Saturday, December 03, 2011


Extracts from another (see here and here) abandoned 'novel', circa. 1994.

re-frac-to-ry adj

1 : resisting control or authority
2 a : resistant to treatment or cure
b : unresponsive to stimulus
3 : difficult to fuse, corrode, or draw out

He told me he remembers swimming in a flooded gold mine in Borneo during World War II. It still sounds like the most exciting thing I've ever heard.

Empty, sordid discussions in template, tepid surroundings. Used crates of Coca-Cola litter the huge warehouse. Pigeon shit and pigeons. A lot of dark wetness. A purpose-burst water pipe. A couple of torches, a couple of people. No batteries. Disused but used. Manuscripts for post-modern poets. Statues with sliced-off faces (then painted over). Two hermits not kermits. Concise, compressed people. Unable, though, to perform the tasks society asks them to. So they occasionally play blackjack but both pretend every card is a blackjack and can get away with it, as it’s so dark. They lie, though two out of fifty-two cards will indeed be blackjacks. In these instances they are not lying. They lie about twos, aces and others and the probability of lies is less still. These games are pointless or seem pointless. Hey, they pass the time. What they look like no one knows (no one knows about them). Not because of the darkness but who cares at all? They’re kept sane and the same. They get hot then cold then hot then cold just like everybody else. No teeth, though, too much Coke. OTT. Over dose. And it rots the lining of your stomach. Coca-Cola. Oh dear. No Coke left either, though they wouldn’t know that.

These lads haven’t been inside all their lives, of course. No, they did it by choice. And even if they have got into a slight rut at the moment, they’re still happy, but a different, hopeless, depressing kind of happiness. Hey, for all we know they want to do fuck all just so their lives will go slower, seem longer. They don’t have much conception or use for time which is kinda man-made. Then again so are playing cards. Time passes nicely.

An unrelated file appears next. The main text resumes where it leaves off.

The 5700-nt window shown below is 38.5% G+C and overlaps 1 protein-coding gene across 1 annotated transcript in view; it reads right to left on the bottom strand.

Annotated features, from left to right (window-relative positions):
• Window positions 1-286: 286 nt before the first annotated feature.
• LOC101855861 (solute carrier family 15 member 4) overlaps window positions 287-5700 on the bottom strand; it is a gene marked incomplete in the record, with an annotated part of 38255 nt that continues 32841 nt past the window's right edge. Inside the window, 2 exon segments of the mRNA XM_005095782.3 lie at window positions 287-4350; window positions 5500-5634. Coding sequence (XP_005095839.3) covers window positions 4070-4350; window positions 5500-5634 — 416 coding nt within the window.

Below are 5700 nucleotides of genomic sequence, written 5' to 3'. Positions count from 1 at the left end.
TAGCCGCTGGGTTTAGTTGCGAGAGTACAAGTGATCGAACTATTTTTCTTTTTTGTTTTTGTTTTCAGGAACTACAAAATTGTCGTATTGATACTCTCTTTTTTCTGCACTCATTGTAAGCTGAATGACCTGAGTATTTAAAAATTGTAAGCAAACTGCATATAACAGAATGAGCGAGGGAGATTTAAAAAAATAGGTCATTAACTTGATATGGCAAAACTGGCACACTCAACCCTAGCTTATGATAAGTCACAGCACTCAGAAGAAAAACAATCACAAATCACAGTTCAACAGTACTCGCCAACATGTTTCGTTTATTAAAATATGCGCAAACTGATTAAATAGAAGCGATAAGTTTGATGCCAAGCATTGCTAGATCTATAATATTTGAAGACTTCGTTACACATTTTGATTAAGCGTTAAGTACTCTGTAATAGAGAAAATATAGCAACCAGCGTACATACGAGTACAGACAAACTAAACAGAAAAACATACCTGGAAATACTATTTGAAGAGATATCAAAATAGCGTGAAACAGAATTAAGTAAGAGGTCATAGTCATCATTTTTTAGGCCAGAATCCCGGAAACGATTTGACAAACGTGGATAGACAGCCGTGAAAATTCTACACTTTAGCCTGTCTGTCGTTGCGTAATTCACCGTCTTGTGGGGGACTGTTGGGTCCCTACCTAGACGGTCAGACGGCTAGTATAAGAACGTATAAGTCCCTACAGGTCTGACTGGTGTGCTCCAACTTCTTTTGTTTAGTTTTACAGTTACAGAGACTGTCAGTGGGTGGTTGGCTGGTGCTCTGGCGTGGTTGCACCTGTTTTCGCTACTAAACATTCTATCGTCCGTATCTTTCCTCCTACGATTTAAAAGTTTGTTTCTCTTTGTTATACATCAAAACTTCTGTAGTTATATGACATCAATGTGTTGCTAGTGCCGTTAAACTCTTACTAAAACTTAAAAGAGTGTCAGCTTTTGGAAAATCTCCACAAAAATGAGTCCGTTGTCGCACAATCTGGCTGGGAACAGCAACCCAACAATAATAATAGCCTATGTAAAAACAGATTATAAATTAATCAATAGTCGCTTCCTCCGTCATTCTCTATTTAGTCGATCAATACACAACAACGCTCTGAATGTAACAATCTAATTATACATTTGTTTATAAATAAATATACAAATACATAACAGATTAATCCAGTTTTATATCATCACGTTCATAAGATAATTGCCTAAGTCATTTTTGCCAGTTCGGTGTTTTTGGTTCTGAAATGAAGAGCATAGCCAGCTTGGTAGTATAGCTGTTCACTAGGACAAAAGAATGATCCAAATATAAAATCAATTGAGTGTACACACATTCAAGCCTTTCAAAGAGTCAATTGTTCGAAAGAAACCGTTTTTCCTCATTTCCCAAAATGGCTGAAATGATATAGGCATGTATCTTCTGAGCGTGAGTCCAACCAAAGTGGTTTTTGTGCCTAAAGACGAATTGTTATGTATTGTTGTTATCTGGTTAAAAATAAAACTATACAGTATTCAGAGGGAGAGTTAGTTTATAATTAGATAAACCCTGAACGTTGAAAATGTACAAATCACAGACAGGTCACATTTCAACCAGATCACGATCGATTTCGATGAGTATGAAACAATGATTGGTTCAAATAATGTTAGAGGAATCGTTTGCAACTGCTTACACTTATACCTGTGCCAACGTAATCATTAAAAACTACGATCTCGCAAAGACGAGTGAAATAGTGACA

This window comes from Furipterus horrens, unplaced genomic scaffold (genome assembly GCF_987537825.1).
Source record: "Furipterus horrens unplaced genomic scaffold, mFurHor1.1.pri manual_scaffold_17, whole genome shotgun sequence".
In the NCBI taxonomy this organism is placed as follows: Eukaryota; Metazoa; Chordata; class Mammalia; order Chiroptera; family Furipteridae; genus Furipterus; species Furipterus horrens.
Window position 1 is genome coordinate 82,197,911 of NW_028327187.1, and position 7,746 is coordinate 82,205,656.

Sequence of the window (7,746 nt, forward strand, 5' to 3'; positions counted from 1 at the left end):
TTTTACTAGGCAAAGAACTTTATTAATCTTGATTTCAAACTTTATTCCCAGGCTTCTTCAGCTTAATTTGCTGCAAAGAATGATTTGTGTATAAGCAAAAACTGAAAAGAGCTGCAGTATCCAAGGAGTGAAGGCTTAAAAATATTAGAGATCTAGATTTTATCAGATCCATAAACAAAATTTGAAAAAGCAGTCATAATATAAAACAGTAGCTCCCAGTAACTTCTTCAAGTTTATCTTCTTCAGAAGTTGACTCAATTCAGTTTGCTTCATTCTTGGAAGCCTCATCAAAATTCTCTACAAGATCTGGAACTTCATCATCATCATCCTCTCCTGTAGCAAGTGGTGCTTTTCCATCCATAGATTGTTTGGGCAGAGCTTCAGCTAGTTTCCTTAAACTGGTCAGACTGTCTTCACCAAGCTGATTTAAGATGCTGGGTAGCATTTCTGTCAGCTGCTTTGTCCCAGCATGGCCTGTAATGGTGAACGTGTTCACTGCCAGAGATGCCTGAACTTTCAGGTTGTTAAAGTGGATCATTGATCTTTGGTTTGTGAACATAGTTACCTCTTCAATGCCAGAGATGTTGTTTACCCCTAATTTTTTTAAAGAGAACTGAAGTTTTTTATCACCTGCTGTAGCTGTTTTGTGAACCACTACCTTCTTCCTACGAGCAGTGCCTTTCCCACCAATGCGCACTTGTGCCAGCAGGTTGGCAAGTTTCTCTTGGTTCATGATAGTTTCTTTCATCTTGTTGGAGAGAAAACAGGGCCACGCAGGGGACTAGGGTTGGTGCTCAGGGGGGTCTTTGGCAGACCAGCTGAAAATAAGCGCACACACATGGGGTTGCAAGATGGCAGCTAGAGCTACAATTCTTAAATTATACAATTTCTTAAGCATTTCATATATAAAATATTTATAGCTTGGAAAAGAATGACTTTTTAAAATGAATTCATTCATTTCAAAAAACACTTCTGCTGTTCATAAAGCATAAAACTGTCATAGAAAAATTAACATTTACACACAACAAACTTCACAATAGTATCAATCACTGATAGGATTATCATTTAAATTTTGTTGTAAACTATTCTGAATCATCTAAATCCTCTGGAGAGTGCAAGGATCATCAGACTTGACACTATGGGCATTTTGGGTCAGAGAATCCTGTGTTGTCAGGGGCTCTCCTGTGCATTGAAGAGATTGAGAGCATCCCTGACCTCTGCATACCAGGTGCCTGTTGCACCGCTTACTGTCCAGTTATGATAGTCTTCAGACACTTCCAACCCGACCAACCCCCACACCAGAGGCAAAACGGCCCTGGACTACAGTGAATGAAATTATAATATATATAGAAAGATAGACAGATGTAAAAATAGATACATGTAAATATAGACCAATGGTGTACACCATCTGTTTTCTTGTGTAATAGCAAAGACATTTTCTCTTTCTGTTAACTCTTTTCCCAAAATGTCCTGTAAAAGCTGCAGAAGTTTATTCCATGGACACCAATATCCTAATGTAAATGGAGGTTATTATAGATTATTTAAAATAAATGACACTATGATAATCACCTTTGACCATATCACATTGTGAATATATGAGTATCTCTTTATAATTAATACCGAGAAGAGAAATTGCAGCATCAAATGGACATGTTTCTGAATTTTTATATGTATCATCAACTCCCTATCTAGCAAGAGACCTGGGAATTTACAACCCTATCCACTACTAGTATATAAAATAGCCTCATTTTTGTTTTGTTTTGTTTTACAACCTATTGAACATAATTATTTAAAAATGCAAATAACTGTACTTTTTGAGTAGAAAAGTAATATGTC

There’s a constant supply of poisoned water trickling out from the burst water pipe. A step up from Coca-Cola anyway. They mostly eat raw pigeons and pigeon shit. Rats with wings. The pigeons get in, and if they’re lucky, out, through a small black hole at the top of the building in one of the corners. Their wings echo in the silence. They kill them by throwing up empty cans of Coke. Torn open so as to be sharp and dangerous. Yes, it’s a fairly unhealthy way of life. They smoke cigarettes too. Well, they can’t light them cos they have no light so it can’t be too unhealthy. They’ve had the same pack of ten Marlboros for two years. There’s still ten there. The filters are a touch soggy now, that’s all.

I love therefore I hate... The dark rain caresses, almost masturbates, the almost mutilated (in mind already), (the) thin, long, dead male body in the road or is it more natural in the countryside?

The cold abstract beauty of Le Samourai: 'I like it when you come round because you need me.' It was on TV at the time. Ha. 'I’ve never worn a moustache.' Precise and cold. Clinical. It’s how life is at the moment.

"What do you think about, Costello?"
"I never think." (Le Samourai, Jean-Pierre Melville, France, 1967)

Before, years before, Max and Ralph go back to Ralph’s house, after some magic mushrooms. Things different, off license a space station, floor moving, teenage girls are aliens, can’t walk properly, laughing like a hyena. This is just after he’s recycled all his magazines and his past, a quite scary and good feeling, feeling freer, naked, after he’s talked to her for over an hour on the phone. Shit, he wishes he knew where he is what he wants what he wants to do, to say. After an embarrassing party full of horrible embarrassing Australians – Trish the Dish being the centre piece. Max feels awkward, doesn’t know what to do, for the first time in a long time. After this, they’re home. They go into the living room where Ralph’s dad, David, has a woman on him, laughing, her hair and face in his lap, she tosses her head back as they come in (she’s quite oldish, orange long straight hair, but could well be Judy Davis from Naked Lunch). David, sitting there, watching TV, cat beside him, cup of tea, relaxed, chatting to Ralph and Max as if there was not a woman perched on his lap. Then, when Max leaves, lots and lots of insects on the outside walls of the house (it’s an alleyway) – two narrow white tall walls now with lights, a little passageway leading to main street. Gets home and doesn’t know who he is. He’s an alien. He watches TV. Ha.